Stories about Education from December, 2007
Zambian blogosphere continues to grow and bring diverse voices and opinions online as our new Zambian author, Brenda Zulu, shows us in her first roundup.
OLPC News provides information on the status of bidding for the purchase of 150,000 laptops for children in Brazil and also links to an interview with David Cavallo, OLPC representative in that country.
Francis Wade republishes a letter to the editor by a returning Jamaican national who can't get a job in order to make a point about why educated Jamaicans remain abroad.
This week we look at some brilliant articles from Nari Jibon’s women bloggers. They discuss the menace of wedding dowries, which make the lives of poor families difficult by forcing parents to consider female children as burdens. Also, one NJ participant dreams of becoming president and changing the present society to an enlightened, educated and dowry-free society.
James of Robert Amsterdam's blog writes about the government's ad on “a TV ad from an electronics retailer which poked fun at the existence of this mythical gift giver on the grounds that it broke a rule discrediting parents and teachers.” Lyndon of Scraps of Moscow posts his 2005 pictures...
Does the qualification of a teacher determines how good or bad the teacher is. Aaron initiates a discussion.
Though it is not the first time for a crash between pass-by vehicles and students riding bicycles, in the campus of Nankai University, such a significant accident is unprecedented. Hundreds of restless students, 20 police cars, and a broken, battered Buick sedan marked the seething Christmas Eve of this prominent school.
The blog “Learning from the F Word” has won the most educational blog in the 2007 Chinese blog award.
In Azadi Barbari blog, we read that leftist students call all the international organisations and campaigns to join them on 28th December to protest against the Islamic Republic and raise their voice to free the students in Iran.
TOL Georgia reports on allegations that students are being coerced into publicly supporting the Georgian president, Mikhail Saakashvili, ahead of January's vote. According to a personal source, students are allegedly being threatened with expulsion from their colleges if they do not comply.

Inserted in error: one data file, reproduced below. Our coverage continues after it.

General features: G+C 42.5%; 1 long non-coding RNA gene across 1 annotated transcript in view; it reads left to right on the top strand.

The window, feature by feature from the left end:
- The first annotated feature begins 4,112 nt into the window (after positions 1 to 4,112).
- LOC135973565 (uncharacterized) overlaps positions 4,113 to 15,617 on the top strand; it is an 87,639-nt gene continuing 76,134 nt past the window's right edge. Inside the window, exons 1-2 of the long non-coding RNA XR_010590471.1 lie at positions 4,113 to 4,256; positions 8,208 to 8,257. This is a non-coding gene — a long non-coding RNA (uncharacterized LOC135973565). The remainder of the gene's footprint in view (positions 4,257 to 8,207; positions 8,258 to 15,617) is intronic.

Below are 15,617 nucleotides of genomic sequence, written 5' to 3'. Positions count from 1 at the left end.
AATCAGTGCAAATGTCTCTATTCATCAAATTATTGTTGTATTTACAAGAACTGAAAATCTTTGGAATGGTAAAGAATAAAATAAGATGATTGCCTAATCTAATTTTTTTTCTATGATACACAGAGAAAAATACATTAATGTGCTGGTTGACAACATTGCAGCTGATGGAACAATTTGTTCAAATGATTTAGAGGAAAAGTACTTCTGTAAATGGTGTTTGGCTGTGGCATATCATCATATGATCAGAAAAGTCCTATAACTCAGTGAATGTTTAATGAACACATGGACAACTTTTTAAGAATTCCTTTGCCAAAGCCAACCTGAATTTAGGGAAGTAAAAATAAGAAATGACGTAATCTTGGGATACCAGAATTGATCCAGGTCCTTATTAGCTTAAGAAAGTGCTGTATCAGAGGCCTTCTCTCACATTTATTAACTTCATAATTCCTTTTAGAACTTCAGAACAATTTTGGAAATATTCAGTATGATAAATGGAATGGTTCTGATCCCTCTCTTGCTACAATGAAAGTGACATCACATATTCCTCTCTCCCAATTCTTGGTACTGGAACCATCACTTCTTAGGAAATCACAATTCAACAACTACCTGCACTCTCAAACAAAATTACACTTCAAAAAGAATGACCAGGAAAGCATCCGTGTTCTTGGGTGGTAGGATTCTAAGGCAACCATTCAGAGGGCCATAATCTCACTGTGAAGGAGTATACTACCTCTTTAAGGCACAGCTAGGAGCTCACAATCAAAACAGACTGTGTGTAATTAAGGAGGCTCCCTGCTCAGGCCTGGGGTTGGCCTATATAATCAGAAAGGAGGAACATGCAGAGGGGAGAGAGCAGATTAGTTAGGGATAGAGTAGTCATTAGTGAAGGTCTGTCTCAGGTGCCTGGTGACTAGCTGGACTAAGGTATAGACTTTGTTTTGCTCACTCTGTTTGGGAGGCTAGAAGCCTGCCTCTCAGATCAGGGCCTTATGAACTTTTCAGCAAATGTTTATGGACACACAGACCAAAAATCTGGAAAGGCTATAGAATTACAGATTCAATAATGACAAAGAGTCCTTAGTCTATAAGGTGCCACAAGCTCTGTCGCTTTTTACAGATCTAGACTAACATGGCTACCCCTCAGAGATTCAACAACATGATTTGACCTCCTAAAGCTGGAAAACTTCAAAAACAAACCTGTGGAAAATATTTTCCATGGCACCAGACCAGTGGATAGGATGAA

This is the second post from Bahrain this week; the first covered various celebrations, and demonstrations. In this post we'll be examining the official population statistics, hearing about a frustrating experience in Saudi Arabia, seeing what role graffiti can play in political mobilisation, and acknowledging the debt owed to South Asians in the Gulf.
Blogian weighs into the controversy that surrounded the opening of a Days of Azerbaijan funded by the British Embassy in Yerevan earlier this week. Supporting the action of those bloggers who protested the event in person, Simon says that such an event is unthinkable on the second anniversary of the...
The final results of the municipal elections for Antananarivo, the capital city of Madagascar, were handed out last week. The independent candidate, Andry Rajoelina, won against the candidate of the presidential party, Hery Rafalimanana, in an upset many bloggers perceive as a warning for the current president.
Srebrenica Genocide Blog has two new posts up: on the atrocities of 1943, and on Darko Trifunovic, a “Srebrenica genocide denier” employed by the University of Belgrade's Faculty of Security Studies. In a comment, Alan Jakšić of Serbian Anarchist recommends that Daniel of Srebrenica Genocide Blog file a “formal complaint”...
Barbados-born pop star Rihanna's revelation that she was bullied at school for being “white” causes Barbados Free Press and What crazy looks like to blog about “the intersections of race, colour, class and gender in the Caribbean.”
According to Daneshjoo blog[Fa],an Iranian court considered three jailed university students,Tavakoli,Ghasaban and Mansouri, innocent.These students have been in prison for 9 months and were forced to confess about publishing anti regime articles.Now an Iranian court says they never published such articles.
kiskeácity links to a review of the Haiti Now! Seminar, held earlier this year: “There have been some misunderstandings between anglophone West Indians and Haitians over Caricom and its role in Haiti so this kind of cultural effort for mutual understanding is worth noting.”
Juan Carlos Hidalgo thinks that public universities in Costa Rica should take a look at their own educational standards [es], instead of just focusing on private universities.
De Rebus Antiquis Et Novis writes about a little-known 1963 rally in Moscow's Red Square, when 500 African students rallied against racial discrimination, following the death of a Ghanian fellow student.
“People know that it takes a long time for a doctor to graduate, but they don't know about the whole process. I'll give you a brief description of how a clueless high school graduate ends up a doctor,” writes Jordanian blogger Hareega.